[RC5] Different classes of D.Net users?

Robert Zwaska rzwaska at nd.edu
Tue Jan 26 14:11:55 EST 1999

Greg Ackerson wrote:
> How about separating D.Net users into 2 or more "classes" by speed of
> connection? That way we could more smartly entertain the possibility of
> doing "high bandwidth" problems.
> Maybe there should be categories for "low-latency" and "high-client-
> memory" users as well.

I feel that distributed.net should not now, nor ever take part in any
bandwidth problems unless some very serious issues can be addressed. 
The problem is the structure of the internet.  We survive on the
goodwill of others by them providing us with routes provided we do the
same for them.  If d.net becomes a high-traffic problem then we add to
congestion and contribute to the need to upgrade.  Almost any problem
idea we could entertain would not be worth the cost that we would incur
on the rest of the internet community.

And while we only use idle time on computers, that is not true on the
internet.  A quick look at the stats show that the highest level of
server activity on d.net corresponds to the times of highest activity on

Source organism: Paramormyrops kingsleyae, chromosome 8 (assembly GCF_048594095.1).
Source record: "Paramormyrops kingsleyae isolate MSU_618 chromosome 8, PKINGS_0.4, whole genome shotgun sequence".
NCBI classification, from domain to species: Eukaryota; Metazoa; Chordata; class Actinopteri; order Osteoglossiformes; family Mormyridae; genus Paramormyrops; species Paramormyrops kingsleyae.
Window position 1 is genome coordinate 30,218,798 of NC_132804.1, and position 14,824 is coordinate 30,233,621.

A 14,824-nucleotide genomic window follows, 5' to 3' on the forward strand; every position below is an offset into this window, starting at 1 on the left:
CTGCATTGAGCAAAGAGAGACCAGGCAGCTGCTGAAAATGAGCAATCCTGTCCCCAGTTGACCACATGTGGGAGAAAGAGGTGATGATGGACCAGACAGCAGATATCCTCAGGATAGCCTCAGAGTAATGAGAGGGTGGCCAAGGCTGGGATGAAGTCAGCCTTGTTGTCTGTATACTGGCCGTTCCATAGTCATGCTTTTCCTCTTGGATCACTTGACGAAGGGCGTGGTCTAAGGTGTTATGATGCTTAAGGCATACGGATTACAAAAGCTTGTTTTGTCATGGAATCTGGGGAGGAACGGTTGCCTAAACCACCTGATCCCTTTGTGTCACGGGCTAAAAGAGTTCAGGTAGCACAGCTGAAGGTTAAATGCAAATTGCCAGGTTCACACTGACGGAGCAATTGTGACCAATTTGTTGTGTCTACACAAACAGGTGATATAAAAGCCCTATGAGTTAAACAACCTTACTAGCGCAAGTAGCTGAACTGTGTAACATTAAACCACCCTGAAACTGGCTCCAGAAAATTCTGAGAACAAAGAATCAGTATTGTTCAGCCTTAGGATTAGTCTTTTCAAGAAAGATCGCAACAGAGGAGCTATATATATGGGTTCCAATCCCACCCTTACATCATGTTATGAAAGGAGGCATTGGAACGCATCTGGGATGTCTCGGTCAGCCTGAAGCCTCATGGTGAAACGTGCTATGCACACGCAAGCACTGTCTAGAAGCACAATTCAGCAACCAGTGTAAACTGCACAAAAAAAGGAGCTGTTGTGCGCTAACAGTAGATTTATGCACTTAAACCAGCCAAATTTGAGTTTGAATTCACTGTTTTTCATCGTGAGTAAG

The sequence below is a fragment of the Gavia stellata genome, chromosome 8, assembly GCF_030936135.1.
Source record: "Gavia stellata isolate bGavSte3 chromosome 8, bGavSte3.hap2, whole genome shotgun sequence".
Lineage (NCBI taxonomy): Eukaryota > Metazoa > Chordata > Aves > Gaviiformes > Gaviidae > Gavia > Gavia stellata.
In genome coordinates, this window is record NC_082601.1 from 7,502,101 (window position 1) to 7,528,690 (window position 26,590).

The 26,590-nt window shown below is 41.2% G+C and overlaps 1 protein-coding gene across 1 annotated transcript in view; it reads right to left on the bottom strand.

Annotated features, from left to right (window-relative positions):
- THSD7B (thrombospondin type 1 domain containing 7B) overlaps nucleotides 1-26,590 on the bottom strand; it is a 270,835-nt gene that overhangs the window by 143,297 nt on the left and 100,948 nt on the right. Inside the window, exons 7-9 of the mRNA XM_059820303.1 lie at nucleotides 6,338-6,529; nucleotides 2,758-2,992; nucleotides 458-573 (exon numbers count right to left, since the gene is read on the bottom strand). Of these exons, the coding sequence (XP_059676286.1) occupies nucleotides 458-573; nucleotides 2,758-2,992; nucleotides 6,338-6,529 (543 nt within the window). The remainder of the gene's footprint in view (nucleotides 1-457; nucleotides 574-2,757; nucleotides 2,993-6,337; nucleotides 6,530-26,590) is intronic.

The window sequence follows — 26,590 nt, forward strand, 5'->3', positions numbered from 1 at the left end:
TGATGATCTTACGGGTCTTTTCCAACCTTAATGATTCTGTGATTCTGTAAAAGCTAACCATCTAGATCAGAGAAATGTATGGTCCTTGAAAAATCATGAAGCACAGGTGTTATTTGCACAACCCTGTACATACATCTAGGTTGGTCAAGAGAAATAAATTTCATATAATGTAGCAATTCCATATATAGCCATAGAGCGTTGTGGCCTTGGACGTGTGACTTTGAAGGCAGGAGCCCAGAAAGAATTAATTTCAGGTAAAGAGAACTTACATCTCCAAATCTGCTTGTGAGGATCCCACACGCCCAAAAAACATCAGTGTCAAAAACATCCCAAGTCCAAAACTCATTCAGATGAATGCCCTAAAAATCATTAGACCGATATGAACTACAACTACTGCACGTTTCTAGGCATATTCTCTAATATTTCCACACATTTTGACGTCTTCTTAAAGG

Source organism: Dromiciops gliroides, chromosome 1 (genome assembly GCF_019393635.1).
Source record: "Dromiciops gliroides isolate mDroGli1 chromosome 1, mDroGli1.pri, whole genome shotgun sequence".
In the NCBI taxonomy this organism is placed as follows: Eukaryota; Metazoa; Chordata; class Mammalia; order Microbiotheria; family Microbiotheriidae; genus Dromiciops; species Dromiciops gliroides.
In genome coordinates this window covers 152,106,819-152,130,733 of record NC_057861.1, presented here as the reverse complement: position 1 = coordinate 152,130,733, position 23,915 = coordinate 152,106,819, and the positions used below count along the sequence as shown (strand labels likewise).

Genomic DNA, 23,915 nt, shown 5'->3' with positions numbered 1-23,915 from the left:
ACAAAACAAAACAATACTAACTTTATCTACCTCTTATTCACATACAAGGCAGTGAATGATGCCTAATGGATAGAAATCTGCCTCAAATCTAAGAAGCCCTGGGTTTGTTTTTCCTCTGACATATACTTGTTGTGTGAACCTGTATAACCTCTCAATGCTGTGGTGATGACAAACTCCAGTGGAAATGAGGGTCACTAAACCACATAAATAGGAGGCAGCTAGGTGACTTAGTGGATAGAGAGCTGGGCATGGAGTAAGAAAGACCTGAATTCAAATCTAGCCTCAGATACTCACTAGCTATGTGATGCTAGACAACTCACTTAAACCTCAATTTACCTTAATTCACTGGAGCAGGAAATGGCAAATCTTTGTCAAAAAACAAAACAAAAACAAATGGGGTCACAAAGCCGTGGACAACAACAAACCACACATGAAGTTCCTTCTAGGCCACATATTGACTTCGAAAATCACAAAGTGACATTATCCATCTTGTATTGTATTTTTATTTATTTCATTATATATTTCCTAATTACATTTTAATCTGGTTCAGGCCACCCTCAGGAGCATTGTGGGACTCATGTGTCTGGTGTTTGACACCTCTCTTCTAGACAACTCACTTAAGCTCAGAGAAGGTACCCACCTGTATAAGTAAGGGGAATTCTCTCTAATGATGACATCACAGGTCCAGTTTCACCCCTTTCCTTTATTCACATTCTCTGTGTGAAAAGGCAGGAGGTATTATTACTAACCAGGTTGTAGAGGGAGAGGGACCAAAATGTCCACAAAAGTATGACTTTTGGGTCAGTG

the internet.  That is the time where we can do the most damage.  We
would be doing the internet community a great disservice, especially if
it was for something as self-serving as a rendered movie.

Also, I fear the direct costs to d.net would be to great.  The current
architecture allows very little necessary high-end activity for the
master servers (i.e. parcelling out the blocks).  They do however,
already, take part in the very intensive activity of compiling,
transmitting, and interpreting logs to appease the membership (us) by
giving us stats.  Most high-bandwidth problems would effect a great
strain on these servers, and would probably involve a significant
capital investment by d.net, whereas it currently depends mostly on
borrowed time, both from computers and the client programmers.

The massive distibutedness of the d.net architecture precludes us from
seriously considering any high-bandwidth problems until bandwidth is
abundant, or d.net has sufficient funds to upgrade its own capabilities
and somehow reimburse the larger internet community.

Bob Zwaska
Bob Zwaska				rzwaska at nd.edu
448 Zahm Hall				http://www.nd.edu/~rzwaska
Notre Dame, IN 46556			(219) 634-3601

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